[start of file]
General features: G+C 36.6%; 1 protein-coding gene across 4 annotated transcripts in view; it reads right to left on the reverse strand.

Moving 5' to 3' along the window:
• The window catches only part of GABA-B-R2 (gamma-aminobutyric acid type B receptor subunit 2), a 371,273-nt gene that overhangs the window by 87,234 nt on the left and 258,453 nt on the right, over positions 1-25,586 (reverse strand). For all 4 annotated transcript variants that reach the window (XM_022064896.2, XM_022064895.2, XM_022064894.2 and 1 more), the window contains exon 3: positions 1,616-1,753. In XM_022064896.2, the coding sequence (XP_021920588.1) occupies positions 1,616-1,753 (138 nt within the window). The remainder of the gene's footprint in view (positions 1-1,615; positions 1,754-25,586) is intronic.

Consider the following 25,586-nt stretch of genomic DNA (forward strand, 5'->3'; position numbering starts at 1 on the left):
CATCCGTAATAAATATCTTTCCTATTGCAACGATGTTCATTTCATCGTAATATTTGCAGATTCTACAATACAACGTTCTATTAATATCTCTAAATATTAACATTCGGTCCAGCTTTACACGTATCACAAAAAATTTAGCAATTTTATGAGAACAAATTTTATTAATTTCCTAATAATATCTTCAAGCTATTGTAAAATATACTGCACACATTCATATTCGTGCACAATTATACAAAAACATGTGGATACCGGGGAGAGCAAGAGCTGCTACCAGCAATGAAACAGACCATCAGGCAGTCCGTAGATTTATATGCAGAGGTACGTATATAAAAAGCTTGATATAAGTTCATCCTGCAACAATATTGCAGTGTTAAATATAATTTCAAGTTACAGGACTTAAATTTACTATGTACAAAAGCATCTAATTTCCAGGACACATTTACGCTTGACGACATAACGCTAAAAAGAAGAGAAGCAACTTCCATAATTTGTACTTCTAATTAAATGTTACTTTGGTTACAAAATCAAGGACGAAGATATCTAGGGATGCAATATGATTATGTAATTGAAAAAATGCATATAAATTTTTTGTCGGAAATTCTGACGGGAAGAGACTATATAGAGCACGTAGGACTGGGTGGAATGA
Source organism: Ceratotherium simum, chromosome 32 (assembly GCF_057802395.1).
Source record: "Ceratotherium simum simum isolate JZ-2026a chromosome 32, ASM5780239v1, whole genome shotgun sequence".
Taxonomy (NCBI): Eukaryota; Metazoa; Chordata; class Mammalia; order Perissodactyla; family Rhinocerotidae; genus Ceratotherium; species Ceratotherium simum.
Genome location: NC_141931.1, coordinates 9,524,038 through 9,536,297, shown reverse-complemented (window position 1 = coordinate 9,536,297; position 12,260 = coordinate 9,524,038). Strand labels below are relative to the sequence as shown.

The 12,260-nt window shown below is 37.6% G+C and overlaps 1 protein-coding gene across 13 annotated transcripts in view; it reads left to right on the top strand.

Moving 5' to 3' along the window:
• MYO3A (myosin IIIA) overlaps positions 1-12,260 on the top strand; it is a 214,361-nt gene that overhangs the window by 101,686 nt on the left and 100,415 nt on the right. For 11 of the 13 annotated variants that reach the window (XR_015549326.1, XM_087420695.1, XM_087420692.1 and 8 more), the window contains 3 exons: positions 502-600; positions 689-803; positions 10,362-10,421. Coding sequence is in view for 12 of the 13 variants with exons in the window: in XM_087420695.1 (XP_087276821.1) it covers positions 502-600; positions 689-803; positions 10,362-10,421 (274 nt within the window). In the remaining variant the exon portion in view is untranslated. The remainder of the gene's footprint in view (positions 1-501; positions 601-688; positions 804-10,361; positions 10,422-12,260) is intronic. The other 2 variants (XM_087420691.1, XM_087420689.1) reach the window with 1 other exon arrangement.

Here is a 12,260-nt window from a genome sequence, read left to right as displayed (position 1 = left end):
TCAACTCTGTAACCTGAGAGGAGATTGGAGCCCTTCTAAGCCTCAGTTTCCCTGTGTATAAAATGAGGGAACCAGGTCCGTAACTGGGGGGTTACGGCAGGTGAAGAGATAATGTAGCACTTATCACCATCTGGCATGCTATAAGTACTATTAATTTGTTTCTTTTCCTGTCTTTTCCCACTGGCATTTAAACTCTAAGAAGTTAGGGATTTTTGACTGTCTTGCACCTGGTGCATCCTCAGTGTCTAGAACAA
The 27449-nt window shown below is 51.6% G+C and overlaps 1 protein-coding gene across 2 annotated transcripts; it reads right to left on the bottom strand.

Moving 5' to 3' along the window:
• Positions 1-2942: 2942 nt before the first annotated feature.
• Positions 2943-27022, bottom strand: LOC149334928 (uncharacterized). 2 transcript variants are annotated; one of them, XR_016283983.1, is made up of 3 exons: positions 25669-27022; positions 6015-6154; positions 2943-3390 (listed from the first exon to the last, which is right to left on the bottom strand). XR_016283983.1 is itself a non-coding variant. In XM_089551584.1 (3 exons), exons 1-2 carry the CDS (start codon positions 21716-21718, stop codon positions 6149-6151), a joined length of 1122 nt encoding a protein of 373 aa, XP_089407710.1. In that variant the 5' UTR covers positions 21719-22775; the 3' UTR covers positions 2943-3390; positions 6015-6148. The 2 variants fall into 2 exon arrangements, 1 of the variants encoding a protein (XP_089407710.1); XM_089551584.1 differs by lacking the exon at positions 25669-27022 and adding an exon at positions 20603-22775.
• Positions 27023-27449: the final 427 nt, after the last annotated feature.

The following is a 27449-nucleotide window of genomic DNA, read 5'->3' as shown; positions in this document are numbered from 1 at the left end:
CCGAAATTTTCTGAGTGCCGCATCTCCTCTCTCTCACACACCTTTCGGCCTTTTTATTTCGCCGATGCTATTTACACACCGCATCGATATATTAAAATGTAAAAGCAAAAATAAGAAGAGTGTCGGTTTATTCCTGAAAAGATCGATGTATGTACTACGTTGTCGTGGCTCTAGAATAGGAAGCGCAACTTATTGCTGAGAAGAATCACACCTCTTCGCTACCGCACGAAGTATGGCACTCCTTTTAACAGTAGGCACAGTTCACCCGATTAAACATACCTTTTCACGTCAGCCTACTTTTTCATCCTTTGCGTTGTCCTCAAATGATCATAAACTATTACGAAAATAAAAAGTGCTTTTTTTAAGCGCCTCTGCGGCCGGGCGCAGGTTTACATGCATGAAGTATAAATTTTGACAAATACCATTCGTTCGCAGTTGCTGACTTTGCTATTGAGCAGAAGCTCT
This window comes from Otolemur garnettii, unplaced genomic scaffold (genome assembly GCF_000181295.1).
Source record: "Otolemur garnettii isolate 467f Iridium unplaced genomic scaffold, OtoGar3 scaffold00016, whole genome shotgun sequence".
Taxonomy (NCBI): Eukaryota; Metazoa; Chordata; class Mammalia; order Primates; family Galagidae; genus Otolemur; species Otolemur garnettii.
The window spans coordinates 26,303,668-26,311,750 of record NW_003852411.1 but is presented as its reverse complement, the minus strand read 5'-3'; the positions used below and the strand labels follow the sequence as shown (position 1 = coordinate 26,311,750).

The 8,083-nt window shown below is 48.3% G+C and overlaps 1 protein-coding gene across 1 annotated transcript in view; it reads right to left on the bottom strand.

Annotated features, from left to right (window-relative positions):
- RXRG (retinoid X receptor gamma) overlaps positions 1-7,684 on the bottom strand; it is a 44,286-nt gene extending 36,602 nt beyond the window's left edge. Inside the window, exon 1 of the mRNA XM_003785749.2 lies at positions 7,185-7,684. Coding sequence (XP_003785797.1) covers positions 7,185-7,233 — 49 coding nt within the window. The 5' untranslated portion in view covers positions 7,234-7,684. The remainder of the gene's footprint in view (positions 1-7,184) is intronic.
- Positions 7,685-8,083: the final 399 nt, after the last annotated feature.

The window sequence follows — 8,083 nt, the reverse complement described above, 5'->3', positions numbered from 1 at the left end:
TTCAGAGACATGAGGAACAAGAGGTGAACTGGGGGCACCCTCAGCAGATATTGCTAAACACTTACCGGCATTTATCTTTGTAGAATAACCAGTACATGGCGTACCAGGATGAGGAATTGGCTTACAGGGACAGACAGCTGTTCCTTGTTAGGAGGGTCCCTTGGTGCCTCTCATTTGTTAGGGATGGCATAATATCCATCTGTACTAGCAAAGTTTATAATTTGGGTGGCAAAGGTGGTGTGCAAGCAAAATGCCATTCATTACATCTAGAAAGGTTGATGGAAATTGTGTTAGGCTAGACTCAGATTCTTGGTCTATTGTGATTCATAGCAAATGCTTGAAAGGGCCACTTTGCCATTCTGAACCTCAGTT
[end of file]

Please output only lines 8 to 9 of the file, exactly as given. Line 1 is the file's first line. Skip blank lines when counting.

Taxonomy (NCBI): Eukaryota; Metazoa; Chordata; class Mammalia; order Perissodactyla; family Rhinocerotidae; genus Ceratotherium; species Ceratotherium simum.
Genome location: NC_141931.1, coordinates 9,524,038 through 9,536,297, shown reverse-complemented (window position 1 = coordinate 9,536,297; position 12,260 = coordinate 9,524,038). Strand labels below are relative to the sequence as shown.